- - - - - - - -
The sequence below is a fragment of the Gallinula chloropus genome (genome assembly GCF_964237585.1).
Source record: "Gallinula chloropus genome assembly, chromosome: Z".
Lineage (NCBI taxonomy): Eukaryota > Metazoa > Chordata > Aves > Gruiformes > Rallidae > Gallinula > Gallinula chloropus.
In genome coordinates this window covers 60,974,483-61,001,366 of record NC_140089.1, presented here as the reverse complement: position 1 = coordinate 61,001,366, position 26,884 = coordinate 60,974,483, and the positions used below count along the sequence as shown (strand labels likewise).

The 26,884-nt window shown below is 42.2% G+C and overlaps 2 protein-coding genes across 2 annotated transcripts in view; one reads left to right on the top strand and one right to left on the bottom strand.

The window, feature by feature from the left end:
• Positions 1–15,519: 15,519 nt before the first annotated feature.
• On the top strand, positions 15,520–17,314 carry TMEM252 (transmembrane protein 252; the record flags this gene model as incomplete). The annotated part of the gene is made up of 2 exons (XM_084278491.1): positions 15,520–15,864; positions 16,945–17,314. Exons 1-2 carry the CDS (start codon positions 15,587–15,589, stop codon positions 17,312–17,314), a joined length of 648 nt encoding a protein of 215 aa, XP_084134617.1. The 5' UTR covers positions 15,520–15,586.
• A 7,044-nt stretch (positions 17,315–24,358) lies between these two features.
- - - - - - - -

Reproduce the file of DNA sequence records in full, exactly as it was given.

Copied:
The sequence below is a fragment of the Gallinula chloropus genome (genome assembly GCF_964237585.1).
Source record: "Gallinula chloropus genome assembly, chromosome: Z".
Lineage (NCBI taxonomy): Eukaryota > Metazoa > Chordata > Aves > Gruiformes > Rallidae > Gallinula > Gallinula chloropus.
In genome coordinates this window covers 60,974,483-61,001,366 of record NC_140089.1, presented here as the reverse complement: position 1 = coordinate 61,001,366, position 26,884 = coordinate 60,974,483, and the positions used below count along the sequence as shown (strand labels likewise).

The 26,884-nt window shown below is 42.2% G+C and overlaps 2 protein-coding genes across 2 annotated transcripts in view; one reads left to right on the top strand and one right to left on the bottom strand.

The window, feature by feature from the left end:
• Positions 1–15,519: 15,519 nt before the first annotated feature.
• On the top strand, positions 15,520–17,314 carry TMEM252 (transmembrane protein 252; the record flags this gene model as incomplete). The annotated part of the gene is made up of 2 exons (XM_084278491.1): positions 15,520–15,864; positions 16,945–17,314. Exons 1-2 carry the CDS (start codon positions 15,587–15,589, stop codon positions 17,312–17,314), a joined length of 648 nt encoding a protein of 215 aa, XP_084134617.1. The 5' UTR covers positions 15,520–15,586.
• A 7,044-nt stretch (positions 17,315–24,358) lies between these two features.